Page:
Why do we come up with all these objections? If we have never done something before, we are placed before the unknown, and the unknown is scary because we are not in control. At least, it is scary if we think we need to be in control. The need for control is so ingrained in us that it has even shaped our colloquialisms; we use the expression “Everything’s under control” to describe plans and projects, taking for granted that the goal is to be “in control. But the beauty of being Christian is that we are not in control and we don’t have to be! If I am truly a child of God, son or daughter of a loving Father, than I can trust that He is in control, so I don’t have to be.
If we return to where we left Peter, we find that the story does not end with his objections, but with God’s insistence, and His trust in Peter despite Peter’s objections. We read that the voice spoke again, a second and then a third time. God repeats this invitation (“Get up and eat”) to Peter three times before taking away the sheet with the animals. Here we can see both God’s persistence and also how He leaves us free. At this point Peter realizes that he is not simply daydreaming, but he does not yet understand everything. It is precisely at this point that the sheet is taken away: the sign has been shown, but now it is time for Peter to choose how to respond. It reminds me of the Annunciation, when the angel leaves Mary. She has given her yes, but that does not mean that she is not left perplexed. Here Peter has not even given his yes, but at least he is not saying no automatically. And that is already a big start. If your heart is free, saying “yes” is not the hardest part; it is unlearning all the “no’s” that we have programmed into our system that is the hard part.
We do not see Peter explicitly say yes until several verses later, when he finally explains in a discourse how he has come to understand the meaning of this vision and freely welcomes the Gentiles into the Church just as he has welcomed the Jews. But already, I think we see his conversion of heart taking place, in two ways. First, we read that Peter is still in doubt, and he is pondering the vision he has just had. I think this is a turning point, because for the first time we see a true openness in Peter’s heart. Even though he is in doubt, it is not a futile doubt, but one that seeks meaning and life, like a womb that is empty not because it is sterile but because it is waiting to receive. We see yet another parallel with Mary, who “pondered all these things in her heart” (Lk 2:51). I recently stopped to ask myself, what precisely does Mary ponder? Everything that she does not understand! This description of Mary comes right after she and Joseph find Jesus in the Temple with the doctors of the law. She certainly does not understand in that moment why on earth Jesus is there, and why he would make them worry so much! But yet she ponders precisely that reality which is different from her own expectations and desires. She ponders, meditates, welcomes into the deep recesses of her humanity that which is Other, which she did not choose and cannot control, but which she welcomes as a mysterious gift.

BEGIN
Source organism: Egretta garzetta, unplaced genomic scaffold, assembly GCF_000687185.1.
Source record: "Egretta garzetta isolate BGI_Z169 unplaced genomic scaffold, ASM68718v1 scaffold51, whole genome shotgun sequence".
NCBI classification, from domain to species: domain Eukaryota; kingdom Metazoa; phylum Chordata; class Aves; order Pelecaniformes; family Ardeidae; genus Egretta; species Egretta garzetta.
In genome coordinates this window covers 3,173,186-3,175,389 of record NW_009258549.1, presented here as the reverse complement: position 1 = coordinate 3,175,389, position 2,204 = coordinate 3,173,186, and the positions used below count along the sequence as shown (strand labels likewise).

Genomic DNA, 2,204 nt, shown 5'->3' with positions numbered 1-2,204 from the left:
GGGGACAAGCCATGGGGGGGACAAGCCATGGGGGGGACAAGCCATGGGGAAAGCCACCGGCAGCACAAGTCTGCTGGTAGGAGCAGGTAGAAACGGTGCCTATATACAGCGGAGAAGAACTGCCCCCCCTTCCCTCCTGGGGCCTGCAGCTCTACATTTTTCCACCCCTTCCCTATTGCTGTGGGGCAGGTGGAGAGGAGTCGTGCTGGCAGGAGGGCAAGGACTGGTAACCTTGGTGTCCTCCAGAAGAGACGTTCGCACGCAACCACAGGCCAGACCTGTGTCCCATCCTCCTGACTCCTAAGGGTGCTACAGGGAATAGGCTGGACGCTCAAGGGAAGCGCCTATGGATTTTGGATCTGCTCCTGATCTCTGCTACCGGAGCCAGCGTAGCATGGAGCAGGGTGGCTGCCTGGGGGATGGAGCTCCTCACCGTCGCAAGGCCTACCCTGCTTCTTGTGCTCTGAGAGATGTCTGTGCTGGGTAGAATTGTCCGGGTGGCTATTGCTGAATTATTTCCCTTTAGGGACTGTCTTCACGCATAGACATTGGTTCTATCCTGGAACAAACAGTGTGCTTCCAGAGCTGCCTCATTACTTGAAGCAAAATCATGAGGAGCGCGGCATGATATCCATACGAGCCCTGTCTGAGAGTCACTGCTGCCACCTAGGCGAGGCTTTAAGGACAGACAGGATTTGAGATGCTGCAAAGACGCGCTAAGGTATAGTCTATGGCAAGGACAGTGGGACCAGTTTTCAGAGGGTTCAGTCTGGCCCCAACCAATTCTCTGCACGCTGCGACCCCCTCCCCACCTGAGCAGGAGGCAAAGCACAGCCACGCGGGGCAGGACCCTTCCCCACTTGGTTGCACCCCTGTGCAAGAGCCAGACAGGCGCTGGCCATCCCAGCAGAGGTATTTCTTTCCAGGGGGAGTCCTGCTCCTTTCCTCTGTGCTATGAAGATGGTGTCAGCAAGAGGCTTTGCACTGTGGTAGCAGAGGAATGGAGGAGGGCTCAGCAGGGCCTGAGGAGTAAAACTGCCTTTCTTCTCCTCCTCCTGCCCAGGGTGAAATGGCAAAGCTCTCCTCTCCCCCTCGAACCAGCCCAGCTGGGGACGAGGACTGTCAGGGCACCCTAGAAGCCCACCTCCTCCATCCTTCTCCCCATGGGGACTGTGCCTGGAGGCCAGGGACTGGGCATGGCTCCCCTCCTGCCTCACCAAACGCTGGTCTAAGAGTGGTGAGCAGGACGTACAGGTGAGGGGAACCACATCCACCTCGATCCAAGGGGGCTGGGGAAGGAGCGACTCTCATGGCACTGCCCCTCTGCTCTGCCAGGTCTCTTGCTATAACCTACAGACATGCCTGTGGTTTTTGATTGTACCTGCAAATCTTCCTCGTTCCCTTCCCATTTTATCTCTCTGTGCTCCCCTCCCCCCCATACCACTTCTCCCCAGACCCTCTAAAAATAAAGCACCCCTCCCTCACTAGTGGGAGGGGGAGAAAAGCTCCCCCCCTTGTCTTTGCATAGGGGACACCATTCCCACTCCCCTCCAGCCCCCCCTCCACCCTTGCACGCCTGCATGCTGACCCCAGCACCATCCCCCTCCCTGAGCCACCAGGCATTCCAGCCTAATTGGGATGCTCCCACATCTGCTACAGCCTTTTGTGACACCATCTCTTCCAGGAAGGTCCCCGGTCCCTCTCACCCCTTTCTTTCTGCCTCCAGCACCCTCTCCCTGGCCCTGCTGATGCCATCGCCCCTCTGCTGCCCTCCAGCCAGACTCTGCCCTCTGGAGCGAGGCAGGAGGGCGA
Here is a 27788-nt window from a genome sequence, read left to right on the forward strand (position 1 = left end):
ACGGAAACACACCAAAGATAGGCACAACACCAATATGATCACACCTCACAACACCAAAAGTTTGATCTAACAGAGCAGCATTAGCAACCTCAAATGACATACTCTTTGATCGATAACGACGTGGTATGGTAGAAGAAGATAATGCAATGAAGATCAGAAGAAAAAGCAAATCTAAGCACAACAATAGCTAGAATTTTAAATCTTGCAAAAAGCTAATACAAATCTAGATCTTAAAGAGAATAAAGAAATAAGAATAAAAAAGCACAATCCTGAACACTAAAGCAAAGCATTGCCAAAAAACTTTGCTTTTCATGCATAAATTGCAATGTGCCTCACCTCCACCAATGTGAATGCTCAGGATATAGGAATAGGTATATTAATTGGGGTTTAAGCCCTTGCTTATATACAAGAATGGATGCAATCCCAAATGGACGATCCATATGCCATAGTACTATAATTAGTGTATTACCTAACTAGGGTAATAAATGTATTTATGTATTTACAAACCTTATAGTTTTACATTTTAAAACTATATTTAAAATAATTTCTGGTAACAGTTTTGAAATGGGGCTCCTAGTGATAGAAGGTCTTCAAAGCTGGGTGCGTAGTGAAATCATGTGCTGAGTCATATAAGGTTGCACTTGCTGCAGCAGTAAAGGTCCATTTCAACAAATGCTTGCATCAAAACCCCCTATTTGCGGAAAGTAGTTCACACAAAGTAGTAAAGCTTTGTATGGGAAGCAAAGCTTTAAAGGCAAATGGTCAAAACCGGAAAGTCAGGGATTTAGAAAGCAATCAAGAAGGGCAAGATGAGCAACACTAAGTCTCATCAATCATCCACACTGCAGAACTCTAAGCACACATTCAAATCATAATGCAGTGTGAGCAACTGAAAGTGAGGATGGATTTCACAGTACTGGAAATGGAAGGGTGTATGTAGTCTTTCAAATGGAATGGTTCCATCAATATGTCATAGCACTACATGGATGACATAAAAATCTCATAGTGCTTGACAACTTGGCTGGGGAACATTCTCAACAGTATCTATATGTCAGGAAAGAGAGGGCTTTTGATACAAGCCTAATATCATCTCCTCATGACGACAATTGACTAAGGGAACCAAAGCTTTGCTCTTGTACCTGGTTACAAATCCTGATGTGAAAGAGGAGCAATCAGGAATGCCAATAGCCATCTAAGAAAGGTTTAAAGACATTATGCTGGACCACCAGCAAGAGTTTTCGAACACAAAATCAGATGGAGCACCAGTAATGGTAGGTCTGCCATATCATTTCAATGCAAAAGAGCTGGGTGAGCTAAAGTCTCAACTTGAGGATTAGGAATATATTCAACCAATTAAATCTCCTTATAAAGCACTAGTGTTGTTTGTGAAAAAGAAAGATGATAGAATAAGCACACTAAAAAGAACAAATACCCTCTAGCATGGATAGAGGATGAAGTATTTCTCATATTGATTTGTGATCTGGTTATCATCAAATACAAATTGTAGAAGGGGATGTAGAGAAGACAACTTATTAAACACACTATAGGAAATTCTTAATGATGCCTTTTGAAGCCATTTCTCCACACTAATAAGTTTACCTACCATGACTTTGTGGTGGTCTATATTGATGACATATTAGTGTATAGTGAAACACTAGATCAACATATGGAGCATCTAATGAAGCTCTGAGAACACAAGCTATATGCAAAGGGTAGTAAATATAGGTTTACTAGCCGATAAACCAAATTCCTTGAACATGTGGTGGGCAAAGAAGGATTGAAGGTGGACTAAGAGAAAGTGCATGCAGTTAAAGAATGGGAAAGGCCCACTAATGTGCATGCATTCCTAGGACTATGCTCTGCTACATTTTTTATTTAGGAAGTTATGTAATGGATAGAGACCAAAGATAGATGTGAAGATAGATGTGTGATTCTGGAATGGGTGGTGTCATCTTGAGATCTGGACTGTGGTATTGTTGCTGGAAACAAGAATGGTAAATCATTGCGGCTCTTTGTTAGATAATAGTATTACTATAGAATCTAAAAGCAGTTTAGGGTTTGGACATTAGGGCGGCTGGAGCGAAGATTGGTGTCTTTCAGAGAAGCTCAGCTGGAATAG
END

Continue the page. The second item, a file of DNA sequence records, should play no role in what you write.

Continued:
This receptivity brings us
to the second point, going back to Peter, the second sign of his conversion of heart: when the visitors arrive, the men sent by Cornelius to summon Peter, he comes down from the roof, and Acts says that “he invited them in and showed them hospitality”. This may seem like just a simple continuation of the narrative, but it is deeply significant, because it is here that Peter says “yes” to the invitation in the vision: Peter was asked to eat the animals that he had considered impure up to that point, to make space in himself for that which appeared unlawful, improper, scandalous, and impossible. By welcoming these messengers — who are Gentiles, let’s not forget — Peter is doing just that. He is following the example of Jesus himself, who shared meals with those considered impure, outcasts, and scandalous. Peter invites these Gentiles to break bread together; he opens his heart to others who are different from him. But in doing so, he discovers that in reality they share the one thing that really matters: a fragile humanity receptive to the Holy Spirit.
Is this not the very fabric of divine Mercy?
Take this week (or as much time as needed) to read slowly and meditate on all of Acts Chapter 10, one paragraph at a time, asking the Holy Spirit for docility to God’s word; the following reflection questions may help:
- Is there some aspect of my humanity that I see as an impediment to prayer? Can I see how God reaches me through that poverty or limit, as he spoke to Peter when he was hungry?
- Do I share Peter’s objections? What are those unknown things that frighten me and make me tempted to say no? What do I call “impure” (or useless, or annoying) that the Lord instead wants to reveal to me in its goodness? Do I get stuck because I’m afraid of going against the “law” of expectations, brownie points, appearing perfect, seeming on top of things?
- What or who do I most try to be in control of? My career? My schedule? My image? My state of consolation or desolation? My children? My talents? My friendships? How can I entrust myself to my loving Father and welcome His presence through the unexpected?